Content Warning: This one’s a little bit dark, but there’s nothing graphic here. Enjoy. Maybe.
Time is one of those concepts that makes sense if you don’t think about it very long. The minute (pun intended) you start to think about what time is, what composes time, and how much it affects your life, you will be at least mildly disturbed. Time determines everything. Time determines whether you live or die. Time determines whether she says yes or no to your dinner proposal. Time determines what you’re having for breakfast.
I find it terrifying that my entire destiny is controlled by something I don’t really understand. Even a small amount of time can completely alter your entire life. If I leave for work at 4:27 PM and two seconds, then I’ll make it to my job at Outback Steakhouse on time. If I leave for work at 4:27 PM on the dot, then I’ll be clipped by a texting sorority girl, and will wind up with minor damage to my vehicle, as well as being late for work. If I leave at 4:27 PM and four seconds, then I will have to stop for traffic, and then anything could happen. I could be carjacked, or a meteor could fall from the sky and destroy my car. The possibilities are endless, but I’m tired, so I’ll only list two.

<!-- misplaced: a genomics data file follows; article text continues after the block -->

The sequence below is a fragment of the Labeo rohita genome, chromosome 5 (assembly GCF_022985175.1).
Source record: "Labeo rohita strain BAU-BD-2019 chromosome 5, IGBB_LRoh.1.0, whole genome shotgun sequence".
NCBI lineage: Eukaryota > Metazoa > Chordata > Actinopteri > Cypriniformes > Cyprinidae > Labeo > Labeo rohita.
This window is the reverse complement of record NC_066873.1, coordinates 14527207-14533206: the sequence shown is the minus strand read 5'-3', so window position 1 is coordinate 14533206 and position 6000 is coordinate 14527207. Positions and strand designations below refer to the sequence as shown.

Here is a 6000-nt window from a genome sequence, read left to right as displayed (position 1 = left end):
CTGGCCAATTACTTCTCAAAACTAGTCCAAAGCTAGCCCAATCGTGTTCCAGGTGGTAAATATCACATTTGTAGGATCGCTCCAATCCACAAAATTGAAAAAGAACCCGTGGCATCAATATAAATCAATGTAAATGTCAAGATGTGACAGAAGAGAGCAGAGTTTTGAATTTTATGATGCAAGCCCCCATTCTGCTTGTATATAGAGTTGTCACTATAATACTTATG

What about asking a girl out? If I ask her out right before she smells a certain flower, then she just gives me that sad look which reads “It must be tough to be you” and then get to listen to her talk to me for five minutes about how we should remain friends, despite the awkward tension that might be between us. If I had waited until after she smelled the flower, the chemical makeup in her brain would have changed, thanks to the pleasant scent of the flower, and she might have said yes. Maybe it’s a rash, spur of the moment “alright, sure,” but regardless, it is a yes. Two seconds determines the rest of your life everyday.
Here’s one last scenario. It’s a Tuesday morning, you have an 8 o’clock class, and are desperate to eat beforehand. You pop some bread in the toaster and turn the dial to 10 minutes. After combing your hair and pulling on some shorts that aren’t covered in coffee stains, you open the toaster, and slide the darkened bread onto your plate. Now, if you take a bite immediately, you might choke from the heat and then lodge the crumbs in your throat. You just died because you couldn’t wait two seconds to take a bite of breakfast.
Maybe if I would have texted “I love you,” two seconds earlier, she would have seen her phone buzz, and would have decided not to kick the chair out from under her.
Please, take two seconds.